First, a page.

Next, I split the reviews into two categories: verified and unverified reviews. Generally, verified reviews clearly outnumbered unverified reviews. However, the only moment at which the number of unverified reviews exceeded the number of verified reviews was November 2017, directly after the iPhone's release. This finding fueled my suspicion that the generally negative atmosphere on the Internet at the time of the iPhone's release is not created by Apple customers, but by people disliking Apple as a company.
Furthermore, this line plot shows that the previously identified increase in reviews is almost exclusively driven by verified reviews, while unverified reviews decrease after November 2017 and never really increase again.
Having proven that the substantial difference between the number of verified and unverified reviews, I decided to dig deeper and compare the average rating of these two groups of reviews. The following box plot visualizes the result:
This box plot shows that the two types of reviews not only tremendously differ when it comes to the number of reviews but also the average rating. While the average ratings for verified reviews are clustered between 4.50 and 4.75 with the 1st and 3rd quartile being extremely close to each other, the average ratings of unverified reviews exhibit substantial variability. On top, the median of unverified average ratings at approximately 3.50 provides further evidence for my suspicion that actual Apple customers are generally very satisfied with their iPhone's and not affected by negative reviews on the Internet.
To confirm these findings, I took a closer look at reviews published in November 2017 grouped by the type of review:
While the relatively low number of reviews does not allow for very reliable conclusions, there still is a visible difference between the verified and unverified ratings with the verified ratings generally being more favorable than the unverified ratings.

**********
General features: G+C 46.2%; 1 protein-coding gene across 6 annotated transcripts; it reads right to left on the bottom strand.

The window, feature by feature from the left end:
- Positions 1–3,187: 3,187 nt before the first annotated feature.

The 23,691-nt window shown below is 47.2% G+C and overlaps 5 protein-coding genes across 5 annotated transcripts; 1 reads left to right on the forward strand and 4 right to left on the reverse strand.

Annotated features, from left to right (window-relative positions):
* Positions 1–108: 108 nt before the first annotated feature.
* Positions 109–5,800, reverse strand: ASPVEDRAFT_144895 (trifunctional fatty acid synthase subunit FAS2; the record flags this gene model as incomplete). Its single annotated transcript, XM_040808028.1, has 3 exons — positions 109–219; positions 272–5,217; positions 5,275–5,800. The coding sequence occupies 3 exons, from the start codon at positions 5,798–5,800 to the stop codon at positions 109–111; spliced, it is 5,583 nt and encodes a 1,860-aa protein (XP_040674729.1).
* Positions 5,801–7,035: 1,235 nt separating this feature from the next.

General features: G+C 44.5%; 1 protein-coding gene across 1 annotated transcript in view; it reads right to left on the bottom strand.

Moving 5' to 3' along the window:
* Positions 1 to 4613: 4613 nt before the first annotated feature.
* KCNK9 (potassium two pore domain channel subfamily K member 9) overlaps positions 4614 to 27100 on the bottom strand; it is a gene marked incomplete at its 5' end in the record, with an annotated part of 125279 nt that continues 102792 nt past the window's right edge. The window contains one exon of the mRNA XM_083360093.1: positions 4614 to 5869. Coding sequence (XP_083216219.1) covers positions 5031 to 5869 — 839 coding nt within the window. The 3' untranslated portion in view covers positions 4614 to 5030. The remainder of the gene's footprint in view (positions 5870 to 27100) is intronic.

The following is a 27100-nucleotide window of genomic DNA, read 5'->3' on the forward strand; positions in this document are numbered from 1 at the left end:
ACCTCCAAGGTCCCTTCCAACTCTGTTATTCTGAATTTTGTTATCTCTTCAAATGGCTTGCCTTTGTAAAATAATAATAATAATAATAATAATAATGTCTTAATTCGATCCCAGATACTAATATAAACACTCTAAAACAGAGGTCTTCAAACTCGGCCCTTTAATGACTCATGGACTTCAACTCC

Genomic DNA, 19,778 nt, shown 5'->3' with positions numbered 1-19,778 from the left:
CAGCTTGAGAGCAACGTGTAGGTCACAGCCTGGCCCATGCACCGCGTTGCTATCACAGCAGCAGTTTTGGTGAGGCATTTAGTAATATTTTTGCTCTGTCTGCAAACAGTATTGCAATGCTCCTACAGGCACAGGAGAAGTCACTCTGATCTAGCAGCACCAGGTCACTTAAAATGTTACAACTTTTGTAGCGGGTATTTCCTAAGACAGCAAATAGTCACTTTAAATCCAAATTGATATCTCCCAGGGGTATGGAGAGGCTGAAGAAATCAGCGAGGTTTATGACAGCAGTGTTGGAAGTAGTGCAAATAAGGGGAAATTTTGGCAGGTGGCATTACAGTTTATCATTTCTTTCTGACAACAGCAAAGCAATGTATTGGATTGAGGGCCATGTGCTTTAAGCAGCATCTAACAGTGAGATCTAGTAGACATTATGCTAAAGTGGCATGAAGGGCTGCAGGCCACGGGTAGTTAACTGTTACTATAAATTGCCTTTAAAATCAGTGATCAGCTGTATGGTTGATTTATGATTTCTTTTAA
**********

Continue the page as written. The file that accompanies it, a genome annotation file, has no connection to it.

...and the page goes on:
Analyzing the Review Text and Data
In my next step, I exclusively focused on the review texts of verified reviews and after preparing the data, generated a word cloud that allows for a quick overview of the general sentiment among verified reviews:
Again, the majority of words in this word cloud are positive and express satisfaction with the iPhone X ("happy", "excellent", "best"). In addition, the delivery seems to have been very important for customers, which is not necessarily an insight for Apple, but definitely for Amazon.
Finding negative words in this word cloud requires either very good eyes or a magnifying glass. If you possess either, you might be able to spot "crashed" or "smashed", however, the size and rarity of negative words provide further evidence for the high satisfaction of actual Apple customers.
Fake Review Index
At this point, I was almost ready to wrap up my project and include a few more describing visualizations to prove my point.
However, after sampling some of the reviews, I started having doubts as to how many reviews were published by people actually having purchased the product. Some reviews, even verified reviews, seemed very suspicious to me. In order to decrease the uncertainty introduced by not knowing which reviews are real, I came up with something that I named the Fake Review Index.